“It takes all kinds. You see it this weekend. You’ve got everything at quarterback,” Zampese says. “Andy is Andy. He’s not this guy or that guy. The guy is a point guard who can get the ball to all parts of the field. And he’s a fighter. That’s what you want.”
The read option?
“Not even close. Brady is the best in the game,” Gruden says with a laugh. “He can do it all. Except run the read option. Who gives a crap?”
Tags: Ken Zampese
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The toughest division in football just got tougher for the Bengals, thanks to one of their own.
Thirty years ago the Bengals drafted Washington cornerback Ray Horton in the second round, hired him 16 years ago as a secondary coach, and on Friday saw the Cleveland Browns hire him as their defensive coordinator. Horton, who played and coached for Dick LeBeau in Cincinnati and then later in Pittsburgh, brings two years of solid work as Arizona’s defensive coordinator, including this past season when the defense kept a quarterback-less franchise breathing.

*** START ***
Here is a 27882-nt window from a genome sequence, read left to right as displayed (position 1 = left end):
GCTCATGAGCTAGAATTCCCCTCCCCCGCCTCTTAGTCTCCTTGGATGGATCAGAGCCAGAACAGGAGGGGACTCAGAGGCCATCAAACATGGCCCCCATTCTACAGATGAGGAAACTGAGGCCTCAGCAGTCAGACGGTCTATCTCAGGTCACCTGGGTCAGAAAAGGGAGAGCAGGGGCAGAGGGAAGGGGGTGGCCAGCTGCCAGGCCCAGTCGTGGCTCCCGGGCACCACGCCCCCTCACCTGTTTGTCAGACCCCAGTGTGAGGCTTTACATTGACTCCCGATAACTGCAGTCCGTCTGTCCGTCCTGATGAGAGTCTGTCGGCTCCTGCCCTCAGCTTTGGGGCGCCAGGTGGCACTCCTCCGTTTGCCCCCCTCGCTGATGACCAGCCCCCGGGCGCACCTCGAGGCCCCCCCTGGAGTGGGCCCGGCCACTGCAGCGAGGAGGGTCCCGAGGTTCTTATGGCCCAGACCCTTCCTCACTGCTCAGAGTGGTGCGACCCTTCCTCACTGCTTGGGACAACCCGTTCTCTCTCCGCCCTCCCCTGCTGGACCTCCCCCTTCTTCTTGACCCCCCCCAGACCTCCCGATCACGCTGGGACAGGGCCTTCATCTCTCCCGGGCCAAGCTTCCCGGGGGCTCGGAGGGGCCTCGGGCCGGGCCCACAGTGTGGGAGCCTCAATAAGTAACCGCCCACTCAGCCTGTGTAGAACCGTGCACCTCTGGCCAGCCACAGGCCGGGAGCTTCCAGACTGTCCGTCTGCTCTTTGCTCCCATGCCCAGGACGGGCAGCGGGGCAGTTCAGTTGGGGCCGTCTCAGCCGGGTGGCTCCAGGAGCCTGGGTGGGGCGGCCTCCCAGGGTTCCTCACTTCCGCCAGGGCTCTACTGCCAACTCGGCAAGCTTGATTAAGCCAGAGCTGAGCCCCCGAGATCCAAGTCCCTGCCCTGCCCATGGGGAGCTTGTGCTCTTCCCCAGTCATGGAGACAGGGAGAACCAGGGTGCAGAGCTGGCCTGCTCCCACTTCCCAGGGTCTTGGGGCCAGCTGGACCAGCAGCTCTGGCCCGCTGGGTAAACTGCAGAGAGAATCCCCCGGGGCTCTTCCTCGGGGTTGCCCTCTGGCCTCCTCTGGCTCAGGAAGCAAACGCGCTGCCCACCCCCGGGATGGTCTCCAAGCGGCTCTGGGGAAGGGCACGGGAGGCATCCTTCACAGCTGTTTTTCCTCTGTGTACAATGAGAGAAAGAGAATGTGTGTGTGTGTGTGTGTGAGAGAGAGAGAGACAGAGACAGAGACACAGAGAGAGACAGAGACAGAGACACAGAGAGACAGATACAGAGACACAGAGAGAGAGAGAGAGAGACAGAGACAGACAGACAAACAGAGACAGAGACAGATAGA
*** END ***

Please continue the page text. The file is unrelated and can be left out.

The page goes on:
And he apparently let new Cardinals general manager Steve Keim know it when they reportedly had a heated exchange after Arizona hired Bruce Arians to be the head coach instead of Horton.
Per a Browns press release via The Cleveland Plain-Dealer, Horton’s unit this past season:
Led the NFL in passer rating allowed (71.2) and interception percentage (4.4), ranked second in the NFL in interceptions (22) and third-down efficiency (32.9 percent), third in red zone defense (44.4 percent) and fourth in takeaways (33). The defense also ranked fifth in passing defense (200.8 ypg), first downs allowed (288) and points allowed per drive (1.42).